by Tim Speed, Barry Rosen, Joseph Anderson, Dick McCarrick, Bennie Gibson, Brad Schauf and David Byrd
Published by PACKT Publishing.
This book clocks in at about 336 pages which is nowhere near enough to be a complete administrator's guide to the gigantic field that IBM Lotus Notes and Domino has become. Fortunately, it identifies its market well and restricts itself firmly to its stated objectives.
The book aims to introduce Lotus Notes and Domino 8.5.1 to people who are already familiar with earlier versions of Notes/Domino. It's not a dummies guide and it's not an administrators handbook. It's purely and simply an upgrader's guide.
As someone who never actually bothers to read the "what's new" section of the help files which ship with IBM products, and who instead relies solely on the blogging community (and Lotus-Comes-To-You) to highlight the main interest points, this was always going to be a difficult review.
In introducing the new features of Notes/Domino 8.5.1, the book leaves no stone unturned. It covered everything I could think of - and much, much more.
The book starts off with a review of the new Lotus Notes 8.5.1 client features. I found this particularly interesting because there were a few features I'd missed. The illustrations are relevant and the text is easy to read. In fact, the first chapter is crying out to be given to a group of users as a mini-book in it's own right.
I have read some comments from people suggesting that this isn't a great idea simply because it will get your users excited about Notes and have them demanding that the features be made available immediately. I'm not so sure that this is a bad thing - it's a great chapter and one that should be read by pretty much everyone using Notes and Domino.
One thing that I noticed is that the book doesn't generally give tips for the best settings and doesn't always highlight potential pitfalls. At first I was a little bit confused by this but then I realized it isn't a best practices guide it's an upgrader's guide. Ultimately these omissions actually make the chapter more presentable to end-users. They just want to know "what's new" not details.
The second chapter focuses on Service Orientated Architecture. This was very high level and included links to an external resource which I didn't check out. The book provides quite a number of these links, they allow the authors to provide more information without increasing the page count. You won't be able to build SOA applications merely as a result of reading this chapter but at least you'll have a fair idea of what it's about and you may begin to formulate business plans which involve it.
The chapter on productivity tools is generally about Symphony. I got the feeling that perhaps a little too much marketing Kool-Aid had been swallowed, particularly with the phrase; "No matter what the complexity of the documents that you are creating or editing, this productivity tool can handle the job." but the chapter does give a lot of information on the products.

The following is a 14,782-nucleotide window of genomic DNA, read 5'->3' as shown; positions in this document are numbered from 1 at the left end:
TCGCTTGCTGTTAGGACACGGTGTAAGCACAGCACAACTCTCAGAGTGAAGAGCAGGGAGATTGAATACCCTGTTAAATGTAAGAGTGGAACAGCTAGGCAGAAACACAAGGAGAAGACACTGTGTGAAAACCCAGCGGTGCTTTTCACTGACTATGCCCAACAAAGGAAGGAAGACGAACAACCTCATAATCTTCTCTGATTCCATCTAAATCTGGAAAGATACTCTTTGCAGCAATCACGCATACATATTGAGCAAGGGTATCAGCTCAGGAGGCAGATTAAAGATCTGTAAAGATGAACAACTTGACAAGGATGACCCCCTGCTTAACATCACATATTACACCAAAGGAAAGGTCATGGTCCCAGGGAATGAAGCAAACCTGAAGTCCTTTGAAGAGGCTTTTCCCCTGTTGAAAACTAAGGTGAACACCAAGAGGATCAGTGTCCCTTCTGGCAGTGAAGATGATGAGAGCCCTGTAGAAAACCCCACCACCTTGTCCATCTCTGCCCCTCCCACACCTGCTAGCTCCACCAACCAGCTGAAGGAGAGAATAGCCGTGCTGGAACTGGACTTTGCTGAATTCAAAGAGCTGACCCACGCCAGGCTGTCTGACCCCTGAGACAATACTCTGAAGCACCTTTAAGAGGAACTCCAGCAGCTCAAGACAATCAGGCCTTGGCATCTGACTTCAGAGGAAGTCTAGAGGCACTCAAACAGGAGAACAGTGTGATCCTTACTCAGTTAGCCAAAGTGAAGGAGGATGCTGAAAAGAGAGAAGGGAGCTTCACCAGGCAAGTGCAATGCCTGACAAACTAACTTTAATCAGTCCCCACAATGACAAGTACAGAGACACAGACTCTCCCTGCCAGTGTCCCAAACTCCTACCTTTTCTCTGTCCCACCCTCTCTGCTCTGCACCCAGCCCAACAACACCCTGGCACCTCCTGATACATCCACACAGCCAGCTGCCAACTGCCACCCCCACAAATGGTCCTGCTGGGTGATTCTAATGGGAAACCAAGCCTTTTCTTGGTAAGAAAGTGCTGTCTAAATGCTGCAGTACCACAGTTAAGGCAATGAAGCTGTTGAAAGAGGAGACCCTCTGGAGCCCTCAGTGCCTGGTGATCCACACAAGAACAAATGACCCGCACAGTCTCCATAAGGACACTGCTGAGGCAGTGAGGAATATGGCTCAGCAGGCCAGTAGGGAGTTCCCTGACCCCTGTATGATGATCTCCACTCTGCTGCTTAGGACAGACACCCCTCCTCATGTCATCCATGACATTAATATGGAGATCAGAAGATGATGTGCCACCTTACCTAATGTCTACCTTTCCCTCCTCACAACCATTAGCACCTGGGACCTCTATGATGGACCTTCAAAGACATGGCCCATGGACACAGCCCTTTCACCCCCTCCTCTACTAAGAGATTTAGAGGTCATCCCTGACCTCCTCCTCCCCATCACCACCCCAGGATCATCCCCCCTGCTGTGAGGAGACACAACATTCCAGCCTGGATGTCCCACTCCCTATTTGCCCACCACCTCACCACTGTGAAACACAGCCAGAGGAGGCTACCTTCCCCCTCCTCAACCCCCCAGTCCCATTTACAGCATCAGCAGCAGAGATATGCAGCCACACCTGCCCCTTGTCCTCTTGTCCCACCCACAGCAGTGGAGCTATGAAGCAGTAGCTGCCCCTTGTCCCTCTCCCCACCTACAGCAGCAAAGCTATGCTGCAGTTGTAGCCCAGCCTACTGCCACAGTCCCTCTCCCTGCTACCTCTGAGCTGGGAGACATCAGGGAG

In particular, there is some great information that I haven't seen elsewhere such as information about where to store the templates for IBM Lotus Presentations and how to use policies to decide whether or not macros can be run.
Chapter 4 deals with changes to the Lotus Domino server. In particular, it looks at message recall, the out-of-office agent and mail threading. In these cases, it delivers more than simply "What's new" information and often shows you where exactly the settings can be changed.
Chapters five to seven deal with deployment enhancements and the actual upgrade itself. It was quite interesting to read Chapter 6 because it focuses on the migration strategy more than the migration itself. In our company, our users are lucky to even get warning other than an outage notice when we do an upgrade. The migration strategy talks about getting CEO/CIO support, user training and making decisions about individual component upgrades. Chapter 7 covers coexistence between various Domino releases.
Chapter 8 deals with the changes to domino designer and the new methods and facilities available. I think I was expecting a whole chapter on xpages here, and little else but I was quite surprised. The chapter covers composite applications, DB/2 integration and the changes to designer. Xpages only gets a single introductory page but it is enough to whet your appetite.
The chapter concludes with coverage of Lotus component designer, a quite detailed explanation of how to setup RSS feeds, coverage of the blog template and some information on expeditor. All of this is very good and very useful stuff. It was very tempting to put the book down there and then and go enable all my RSS feeds.
Chapter 9 covers integration with other Lotus/IBM products, in particular, Quickr, Sametime and Lotus Connections. Chapter 11 looks at some third party add-ons; Pistolstar, Intelliprint, IONET Incremental Archiver and CMT Inspector.
Chapter ten looks at the enhancements to Domino 8.5.1 and includes a lot of detail on DAOS, the Domino Attachment and Object Service. It also covers the Notes Shared Login, Domino Configuration Tuner and overlaying Google Calendars - another exciting prospect.
Overall, "IBM Lotus Notes and Domino 8.5.1: The Upgrader's Guide" is a great book for a specific purpose. It won't replace your "dummies book" or your "administrators guides" but it does cover a suprising amount of ground and is recommended for people who are upgrading from older versions of domino.
The book is available from PACKT Publishing as both a physical and an Acrobat PDF eBook.